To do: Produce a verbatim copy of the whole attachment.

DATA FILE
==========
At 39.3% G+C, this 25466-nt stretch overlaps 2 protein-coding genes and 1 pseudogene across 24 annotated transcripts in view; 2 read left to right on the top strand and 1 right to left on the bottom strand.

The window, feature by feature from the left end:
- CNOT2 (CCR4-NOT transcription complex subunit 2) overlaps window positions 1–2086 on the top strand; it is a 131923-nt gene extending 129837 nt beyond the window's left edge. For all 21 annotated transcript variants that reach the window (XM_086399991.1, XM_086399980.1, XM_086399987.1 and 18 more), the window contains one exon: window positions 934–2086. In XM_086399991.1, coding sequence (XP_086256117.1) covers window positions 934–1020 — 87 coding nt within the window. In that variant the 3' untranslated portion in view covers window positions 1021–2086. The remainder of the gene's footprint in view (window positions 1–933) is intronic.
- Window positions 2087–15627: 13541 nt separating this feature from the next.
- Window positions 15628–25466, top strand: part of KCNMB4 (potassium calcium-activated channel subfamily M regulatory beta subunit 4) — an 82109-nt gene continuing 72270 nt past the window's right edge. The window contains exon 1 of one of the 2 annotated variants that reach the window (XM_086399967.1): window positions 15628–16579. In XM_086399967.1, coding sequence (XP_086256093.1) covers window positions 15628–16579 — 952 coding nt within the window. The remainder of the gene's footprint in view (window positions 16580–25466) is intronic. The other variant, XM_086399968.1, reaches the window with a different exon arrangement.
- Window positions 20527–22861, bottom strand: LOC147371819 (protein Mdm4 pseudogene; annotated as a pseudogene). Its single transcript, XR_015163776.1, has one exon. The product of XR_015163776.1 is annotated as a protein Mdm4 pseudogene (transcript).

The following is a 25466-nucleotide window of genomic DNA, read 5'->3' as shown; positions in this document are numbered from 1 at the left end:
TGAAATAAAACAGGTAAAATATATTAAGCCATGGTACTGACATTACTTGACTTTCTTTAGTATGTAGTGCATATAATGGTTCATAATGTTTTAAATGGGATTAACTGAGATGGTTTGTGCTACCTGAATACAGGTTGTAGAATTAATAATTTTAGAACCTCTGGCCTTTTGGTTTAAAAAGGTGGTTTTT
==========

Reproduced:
At 39.3% G+C, this 25466-nt stretch overlaps 2 protein-coding genes and 1 pseudogene across 24 annotated transcripts in view; 2 read left to right on the top strand and 1 right to left on the bottom strand.

The window, feature by feature from the left end:
- CNOT2 (CCR4-NOT transcription complex subunit 2) overlaps window positions 1–2086 on the top strand; it is a 131923-nt gene extending 129837 nt beyond the window's left edge. For all 21 annotated transcript variants that reach the window (XM_086399991.1, XM_086399980.1, XM_086399987.1 and 18 more), the window contains one exon: window positions 934–2086. In XM_086399991.1, coding sequence (XP_086256117.1) covers window positions 934–1020 — 87 coding nt within the window. In that variant the 3' untranslated portion in view covers window positions 1021–2086. The remainder of the gene's footprint in view (window positions 1–933) is intronic.
- Window positions 2087–15627: 13541 nt separating this feature from the next.
- Window positions 15628–25466, top strand: part of KCNMB4 (potassium calcium-activated channel subfamily M regulatory beta subunit 4) — an 82109-nt gene continuing 72270 nt past the window's right edge. The window contains exon 1 of one of the 2 annotated variants that reach the window (XM_086399967.1): window positions 15628–16579. In XM_086399967.1, coding sequence (XP_086256093.1) covers window positions 15628–16579 — 952 coding nt within the window. The remainder of the gene's footprint in view (window positions 16580–25466) is intronic. The other variant, XM_086399968.1, reaches the window with a different exon arrangement.
- Window positions 20527–22861, bottom strand: LOC147371819 (protein Mdm4 pseudogene; annotated as a pseudogene). Its single transcript, XR_015163776.1, has one exon. The product of XR_015163776.1 is annotated as a protein Mdm4 pseudogene (transcript).

The following is a 25466-nucleotide window of genomic DNA, read 5'->3' as shown; positions in this document are numbered from 1 at the left end:
TGAAATAAAACAGGTAAAATATATTAAGCCATGGTACTGACATTACTTGACTTTCTTTAGTATGTAGTGCATATAATGGTTCATAATGTTTTAAATGGGATTAACTGAGATGGTTTGTGCTACCTGAATACAGGTTGTAGAATTAATAATTTTAGAACCTCTGGCCTTTTGGTTTAAAAAGGTGGTTTTT